KTN's online platform helps you to make the connections you need


The Knowledge Transfer Network (KTN) has refreshed its online platform to intelligently connect you to relevant events, funding, thought pieces and specialist staff to help your business innovate and grow.

You can discover content using your area of interest, from ICT to transport; from space to health – all major UK economic sectors are covered. Once you have selected your interests, using our intelligent tagging system, we will then display rich and relevant content related to your area, often from surprising sources.

An example might be new satellite technology from the space sector that is applicable in the agri-food sector. KTN-UK.co.uk will help you form these unusual and valuable connections.

All content on the platform has been carefully curated by our team of innovation specialists – not by an automated algorithm – so you can be confident that KTN is connecting you to the most relevant cutting-edge information.


The move also marks a closer alignment with our main funder, Innovate UK , with the website branding making a clear visual link. Knowledge Transfer Network is Innovate UK's innovation network partner, and also works with other funders to provide innovation networking services and fulfil our mission to drive UK growth.

We link new ideas and opportunities with expertise, markets and finance through our network of businesses, universities, funders and investors. From agri-food to autonomous systems and from energy to design, KTN combines expertise in all sectors with the ability to cross boundaries. Connecting with KTN can lead to potential partners, horizon-expanding events and innovation insights relevant to your needs.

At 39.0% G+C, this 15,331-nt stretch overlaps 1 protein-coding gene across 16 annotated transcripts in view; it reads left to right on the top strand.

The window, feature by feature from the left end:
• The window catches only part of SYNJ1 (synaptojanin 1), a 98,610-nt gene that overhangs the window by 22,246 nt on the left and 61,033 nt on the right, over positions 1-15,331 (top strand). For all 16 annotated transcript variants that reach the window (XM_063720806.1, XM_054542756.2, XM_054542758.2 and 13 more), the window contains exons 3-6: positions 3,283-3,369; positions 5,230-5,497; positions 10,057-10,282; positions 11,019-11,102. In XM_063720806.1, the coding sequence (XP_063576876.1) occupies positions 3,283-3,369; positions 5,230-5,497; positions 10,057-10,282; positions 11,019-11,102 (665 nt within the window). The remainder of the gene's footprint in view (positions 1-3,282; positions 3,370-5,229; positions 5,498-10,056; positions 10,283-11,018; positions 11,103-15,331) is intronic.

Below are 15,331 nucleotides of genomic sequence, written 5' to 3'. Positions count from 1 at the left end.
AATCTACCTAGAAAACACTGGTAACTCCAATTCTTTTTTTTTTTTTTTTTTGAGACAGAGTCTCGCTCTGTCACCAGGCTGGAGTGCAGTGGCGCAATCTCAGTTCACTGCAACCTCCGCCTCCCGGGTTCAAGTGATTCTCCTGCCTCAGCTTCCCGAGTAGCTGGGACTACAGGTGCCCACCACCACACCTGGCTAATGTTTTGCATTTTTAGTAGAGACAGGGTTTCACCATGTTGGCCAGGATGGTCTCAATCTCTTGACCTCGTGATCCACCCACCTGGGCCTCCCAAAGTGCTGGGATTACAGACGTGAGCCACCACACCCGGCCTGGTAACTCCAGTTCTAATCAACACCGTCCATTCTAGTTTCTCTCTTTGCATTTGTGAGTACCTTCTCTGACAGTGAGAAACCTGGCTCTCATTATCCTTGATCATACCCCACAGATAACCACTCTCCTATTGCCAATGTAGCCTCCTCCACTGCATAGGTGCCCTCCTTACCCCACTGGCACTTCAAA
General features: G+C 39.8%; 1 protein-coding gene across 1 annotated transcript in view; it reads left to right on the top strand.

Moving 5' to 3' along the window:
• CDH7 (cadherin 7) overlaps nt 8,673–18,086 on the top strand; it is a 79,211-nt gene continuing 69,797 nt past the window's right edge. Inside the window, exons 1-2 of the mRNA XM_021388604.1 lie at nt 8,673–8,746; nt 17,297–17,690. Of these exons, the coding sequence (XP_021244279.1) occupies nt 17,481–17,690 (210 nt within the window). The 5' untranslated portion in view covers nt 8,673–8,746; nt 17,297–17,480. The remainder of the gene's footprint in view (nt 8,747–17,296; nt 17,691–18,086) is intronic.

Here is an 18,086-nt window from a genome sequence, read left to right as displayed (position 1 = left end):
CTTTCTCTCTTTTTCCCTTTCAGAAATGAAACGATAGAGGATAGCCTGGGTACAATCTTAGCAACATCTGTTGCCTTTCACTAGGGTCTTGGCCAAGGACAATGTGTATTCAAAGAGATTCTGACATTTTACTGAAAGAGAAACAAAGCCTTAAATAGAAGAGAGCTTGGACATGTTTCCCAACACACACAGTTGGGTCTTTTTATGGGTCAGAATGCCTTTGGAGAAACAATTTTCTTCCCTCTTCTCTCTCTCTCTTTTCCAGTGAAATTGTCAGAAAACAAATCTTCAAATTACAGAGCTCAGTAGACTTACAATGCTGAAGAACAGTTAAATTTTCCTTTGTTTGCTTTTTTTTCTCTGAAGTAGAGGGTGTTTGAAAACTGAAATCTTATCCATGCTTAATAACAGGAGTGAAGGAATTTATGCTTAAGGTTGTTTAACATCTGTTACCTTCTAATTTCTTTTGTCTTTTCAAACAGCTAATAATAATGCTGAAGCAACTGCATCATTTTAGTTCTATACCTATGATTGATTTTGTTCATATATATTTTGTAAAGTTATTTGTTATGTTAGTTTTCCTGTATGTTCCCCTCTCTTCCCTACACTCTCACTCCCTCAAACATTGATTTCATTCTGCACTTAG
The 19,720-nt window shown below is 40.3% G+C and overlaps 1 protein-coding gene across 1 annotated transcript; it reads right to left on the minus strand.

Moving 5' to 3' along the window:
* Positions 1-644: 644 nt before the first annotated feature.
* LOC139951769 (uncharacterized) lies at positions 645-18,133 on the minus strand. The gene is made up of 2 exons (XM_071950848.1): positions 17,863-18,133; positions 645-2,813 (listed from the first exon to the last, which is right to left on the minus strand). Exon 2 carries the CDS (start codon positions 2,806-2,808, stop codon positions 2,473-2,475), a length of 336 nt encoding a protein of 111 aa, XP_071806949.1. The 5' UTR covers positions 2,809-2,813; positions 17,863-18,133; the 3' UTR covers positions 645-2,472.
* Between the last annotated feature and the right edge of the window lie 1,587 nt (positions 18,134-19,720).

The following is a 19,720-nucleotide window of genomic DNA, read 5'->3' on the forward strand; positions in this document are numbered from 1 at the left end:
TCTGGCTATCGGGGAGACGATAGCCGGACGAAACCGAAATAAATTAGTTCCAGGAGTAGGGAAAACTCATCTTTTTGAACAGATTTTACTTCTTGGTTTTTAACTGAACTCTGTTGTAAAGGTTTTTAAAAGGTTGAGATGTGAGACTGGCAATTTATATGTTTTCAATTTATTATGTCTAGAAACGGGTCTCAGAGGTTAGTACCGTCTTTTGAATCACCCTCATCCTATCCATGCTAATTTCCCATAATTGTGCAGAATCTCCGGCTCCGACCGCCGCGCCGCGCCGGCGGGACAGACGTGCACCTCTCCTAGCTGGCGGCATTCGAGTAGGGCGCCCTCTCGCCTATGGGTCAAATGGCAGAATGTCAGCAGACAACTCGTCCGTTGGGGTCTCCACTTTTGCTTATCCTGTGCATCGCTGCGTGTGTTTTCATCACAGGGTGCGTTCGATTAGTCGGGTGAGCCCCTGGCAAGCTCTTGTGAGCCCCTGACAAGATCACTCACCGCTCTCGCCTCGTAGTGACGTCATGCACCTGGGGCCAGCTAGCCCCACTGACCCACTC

Visit our people pages to connect directly with expertise in your sector.

Visit the KTN refreshed online platfom here


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Will the Internet of Things have arms and legs?

At the Las Vegas Consumer Electronics Show (CES), this week, NFC was big news: Sony said it’s pushing NFC into its Brava TVs, assorted speakers and a 1TB network server, enabling pairing with Xperia phones and opening the way for the Internet of Things (IoT) and the connected home.

LG announced an NFC-equipped oven, fridge and robot vacuum-cleaner as part of its "Smart Things" range. 

But what if the vacuum cleaner gets stuck or somebody’s unplugged the TV? In that situation, presently only a human can fix the problem.

That’s because the role of robots in the IoT is still at an early stage. But, as its potential arms and legs, RFID-enabled robots equipped with sensors, could automatically navigate a smart environment faster, more safely and more accurately than humans. 

Here’s another scenario: The IoT informs a service robot that an office waste bin is full. The network can help the robot navigate by passing commands to, for example, the building elevator. The IoT can tell the robot where replacement rubbish bags are to be found. Or the robot may proactively seek this information, from the IoT. 

In the Netherlands, RoboEarth, is a multi-disciplinary partnership of robotics researchers from academia and industry aiming to create a world wide web for robots. The project involves building a cloud-based database which can be accessed by different kinds of robots. When a robot has solved a problem it can add this information to the cloud so that the next robot, with the same problem, can download the instructions. This is a means of equipping robots so that every possible problem no longer needs to be accounted for in the design phase. Neither do the robots need a large array of sensors to give them learning abilities.

Are there more robot focussed IoT projects out there? There will be soon. An IoT with arms and legs can’t be too far away now.

Interested in robotics and autonomous systems? Join the RAS Special Interest Group

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